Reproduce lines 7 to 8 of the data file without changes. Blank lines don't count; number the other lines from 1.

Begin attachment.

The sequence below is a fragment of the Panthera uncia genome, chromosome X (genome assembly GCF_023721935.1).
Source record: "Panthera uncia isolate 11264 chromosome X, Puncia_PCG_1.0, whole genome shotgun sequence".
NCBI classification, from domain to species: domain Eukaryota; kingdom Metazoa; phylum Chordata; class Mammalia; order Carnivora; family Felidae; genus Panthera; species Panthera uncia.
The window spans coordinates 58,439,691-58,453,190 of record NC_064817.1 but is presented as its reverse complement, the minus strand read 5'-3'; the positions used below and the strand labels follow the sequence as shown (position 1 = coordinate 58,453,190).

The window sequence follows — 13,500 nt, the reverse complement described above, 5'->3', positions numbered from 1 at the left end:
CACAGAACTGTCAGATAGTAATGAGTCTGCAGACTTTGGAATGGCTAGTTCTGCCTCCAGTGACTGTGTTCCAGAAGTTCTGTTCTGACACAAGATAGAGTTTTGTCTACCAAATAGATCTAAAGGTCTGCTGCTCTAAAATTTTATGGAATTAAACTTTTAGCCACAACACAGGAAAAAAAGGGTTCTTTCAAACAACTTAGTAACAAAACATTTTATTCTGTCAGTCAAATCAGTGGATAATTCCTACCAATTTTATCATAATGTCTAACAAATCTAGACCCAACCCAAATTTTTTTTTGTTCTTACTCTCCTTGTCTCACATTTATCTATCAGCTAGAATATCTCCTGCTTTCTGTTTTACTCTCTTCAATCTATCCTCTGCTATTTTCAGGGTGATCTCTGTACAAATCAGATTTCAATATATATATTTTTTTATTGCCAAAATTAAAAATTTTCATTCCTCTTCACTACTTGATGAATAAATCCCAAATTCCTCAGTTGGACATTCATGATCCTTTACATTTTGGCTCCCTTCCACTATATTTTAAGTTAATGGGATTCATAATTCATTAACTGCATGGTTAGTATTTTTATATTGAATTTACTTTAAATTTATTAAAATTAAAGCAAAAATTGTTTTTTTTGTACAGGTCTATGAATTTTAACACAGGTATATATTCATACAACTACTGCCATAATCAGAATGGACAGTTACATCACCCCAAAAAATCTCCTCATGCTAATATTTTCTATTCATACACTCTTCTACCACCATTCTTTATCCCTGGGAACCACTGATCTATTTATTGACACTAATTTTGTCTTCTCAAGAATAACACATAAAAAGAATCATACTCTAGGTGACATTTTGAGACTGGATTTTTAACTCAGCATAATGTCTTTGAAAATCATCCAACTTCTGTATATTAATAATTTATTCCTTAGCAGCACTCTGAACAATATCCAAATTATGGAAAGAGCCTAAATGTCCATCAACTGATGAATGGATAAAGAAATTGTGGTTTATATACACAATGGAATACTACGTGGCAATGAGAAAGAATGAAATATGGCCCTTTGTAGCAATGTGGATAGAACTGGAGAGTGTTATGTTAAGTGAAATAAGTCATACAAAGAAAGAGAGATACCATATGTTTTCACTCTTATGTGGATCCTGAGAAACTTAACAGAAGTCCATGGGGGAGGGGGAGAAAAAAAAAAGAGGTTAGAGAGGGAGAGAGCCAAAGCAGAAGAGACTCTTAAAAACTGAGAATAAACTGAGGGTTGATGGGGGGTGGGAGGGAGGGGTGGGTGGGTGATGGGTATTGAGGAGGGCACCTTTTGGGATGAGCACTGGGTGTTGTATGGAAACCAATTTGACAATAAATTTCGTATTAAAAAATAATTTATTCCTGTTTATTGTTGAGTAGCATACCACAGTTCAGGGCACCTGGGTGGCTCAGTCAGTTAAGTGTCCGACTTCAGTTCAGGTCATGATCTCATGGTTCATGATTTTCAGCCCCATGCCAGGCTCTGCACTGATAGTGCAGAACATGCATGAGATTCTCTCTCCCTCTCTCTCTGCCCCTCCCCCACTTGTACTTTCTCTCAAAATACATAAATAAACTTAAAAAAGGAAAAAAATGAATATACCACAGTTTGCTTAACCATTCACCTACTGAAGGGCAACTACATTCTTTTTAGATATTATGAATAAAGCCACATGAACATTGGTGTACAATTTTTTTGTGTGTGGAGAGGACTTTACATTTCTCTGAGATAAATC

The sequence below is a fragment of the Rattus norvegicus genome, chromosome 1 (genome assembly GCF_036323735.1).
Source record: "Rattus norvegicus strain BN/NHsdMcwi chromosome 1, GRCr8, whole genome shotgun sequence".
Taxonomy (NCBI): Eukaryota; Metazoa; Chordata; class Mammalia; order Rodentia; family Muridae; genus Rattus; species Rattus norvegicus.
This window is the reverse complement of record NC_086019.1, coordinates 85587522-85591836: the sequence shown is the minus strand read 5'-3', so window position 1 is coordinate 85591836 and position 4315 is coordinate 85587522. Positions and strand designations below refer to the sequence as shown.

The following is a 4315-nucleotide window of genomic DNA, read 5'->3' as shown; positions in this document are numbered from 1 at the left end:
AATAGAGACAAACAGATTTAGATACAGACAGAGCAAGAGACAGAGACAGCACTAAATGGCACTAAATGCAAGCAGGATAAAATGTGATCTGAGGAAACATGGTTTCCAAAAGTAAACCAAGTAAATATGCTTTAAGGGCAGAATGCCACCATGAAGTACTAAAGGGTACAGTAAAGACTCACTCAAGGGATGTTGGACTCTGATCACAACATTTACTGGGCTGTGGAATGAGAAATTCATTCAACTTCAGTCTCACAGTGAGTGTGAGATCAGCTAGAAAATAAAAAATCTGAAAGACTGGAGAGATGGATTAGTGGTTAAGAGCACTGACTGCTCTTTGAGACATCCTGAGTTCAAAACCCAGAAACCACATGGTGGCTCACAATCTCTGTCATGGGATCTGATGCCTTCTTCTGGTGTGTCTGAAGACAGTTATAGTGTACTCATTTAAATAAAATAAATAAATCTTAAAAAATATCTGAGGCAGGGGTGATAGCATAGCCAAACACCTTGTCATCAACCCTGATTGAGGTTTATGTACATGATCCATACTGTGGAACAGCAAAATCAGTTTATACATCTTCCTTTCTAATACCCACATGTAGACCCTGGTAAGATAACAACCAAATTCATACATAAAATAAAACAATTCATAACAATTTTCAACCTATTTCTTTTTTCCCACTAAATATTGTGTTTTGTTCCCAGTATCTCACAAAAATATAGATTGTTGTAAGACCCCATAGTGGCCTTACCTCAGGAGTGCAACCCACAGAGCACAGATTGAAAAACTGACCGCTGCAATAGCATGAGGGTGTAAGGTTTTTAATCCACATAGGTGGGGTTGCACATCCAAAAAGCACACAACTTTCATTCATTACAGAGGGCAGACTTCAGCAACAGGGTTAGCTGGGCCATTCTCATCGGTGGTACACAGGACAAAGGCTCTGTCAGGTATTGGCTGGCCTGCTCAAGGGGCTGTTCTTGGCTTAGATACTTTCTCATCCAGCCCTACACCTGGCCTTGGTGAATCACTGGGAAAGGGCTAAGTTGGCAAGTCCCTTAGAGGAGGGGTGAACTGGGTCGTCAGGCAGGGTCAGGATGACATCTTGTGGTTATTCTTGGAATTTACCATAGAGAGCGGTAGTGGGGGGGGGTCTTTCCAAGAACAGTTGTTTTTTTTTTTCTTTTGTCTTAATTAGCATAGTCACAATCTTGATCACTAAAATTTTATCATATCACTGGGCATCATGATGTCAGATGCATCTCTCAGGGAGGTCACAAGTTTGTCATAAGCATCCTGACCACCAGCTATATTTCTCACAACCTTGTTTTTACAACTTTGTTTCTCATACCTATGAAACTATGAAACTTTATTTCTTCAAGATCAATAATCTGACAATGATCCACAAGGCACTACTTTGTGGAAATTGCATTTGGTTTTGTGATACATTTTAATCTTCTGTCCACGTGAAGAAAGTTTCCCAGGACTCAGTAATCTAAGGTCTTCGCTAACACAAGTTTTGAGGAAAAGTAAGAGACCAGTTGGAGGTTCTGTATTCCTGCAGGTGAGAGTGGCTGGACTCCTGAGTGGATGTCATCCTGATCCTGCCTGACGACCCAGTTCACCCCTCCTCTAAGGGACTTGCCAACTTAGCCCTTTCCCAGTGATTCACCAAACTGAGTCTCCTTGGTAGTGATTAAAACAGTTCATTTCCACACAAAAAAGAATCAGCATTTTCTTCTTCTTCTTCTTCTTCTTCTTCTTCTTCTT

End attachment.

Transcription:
The sequence below is a fragment of the Rattus norvegicus genome, chromosome 1 (genome assembly GCF_036323735.1).
Source record: "Rattus norvegicus strain BN/NHsdMcwi chromosome 1, GRCr8, whole genome shotgun sequence".